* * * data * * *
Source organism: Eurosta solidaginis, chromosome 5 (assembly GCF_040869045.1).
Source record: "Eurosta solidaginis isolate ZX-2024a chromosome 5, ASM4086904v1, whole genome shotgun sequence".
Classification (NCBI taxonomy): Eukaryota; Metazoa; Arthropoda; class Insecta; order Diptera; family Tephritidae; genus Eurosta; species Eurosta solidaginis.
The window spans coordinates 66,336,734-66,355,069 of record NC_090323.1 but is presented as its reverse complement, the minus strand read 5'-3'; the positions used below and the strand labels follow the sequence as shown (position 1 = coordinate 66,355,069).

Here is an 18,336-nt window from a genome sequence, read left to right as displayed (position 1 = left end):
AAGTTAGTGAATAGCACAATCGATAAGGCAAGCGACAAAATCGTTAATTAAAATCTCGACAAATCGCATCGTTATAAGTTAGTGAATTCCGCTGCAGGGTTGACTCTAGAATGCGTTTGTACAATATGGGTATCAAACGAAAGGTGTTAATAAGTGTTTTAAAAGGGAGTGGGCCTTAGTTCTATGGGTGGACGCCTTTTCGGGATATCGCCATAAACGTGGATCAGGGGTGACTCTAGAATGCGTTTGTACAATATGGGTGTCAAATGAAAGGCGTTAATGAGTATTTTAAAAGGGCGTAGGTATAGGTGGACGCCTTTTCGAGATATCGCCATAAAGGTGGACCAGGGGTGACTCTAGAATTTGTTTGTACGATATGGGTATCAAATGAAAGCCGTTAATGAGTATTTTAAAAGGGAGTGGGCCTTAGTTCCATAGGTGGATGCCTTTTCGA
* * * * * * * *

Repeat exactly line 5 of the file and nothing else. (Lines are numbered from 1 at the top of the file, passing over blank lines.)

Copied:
Here is an 18,336-nt window from a genome sequence, read left to right as displayed (position 1 = left end):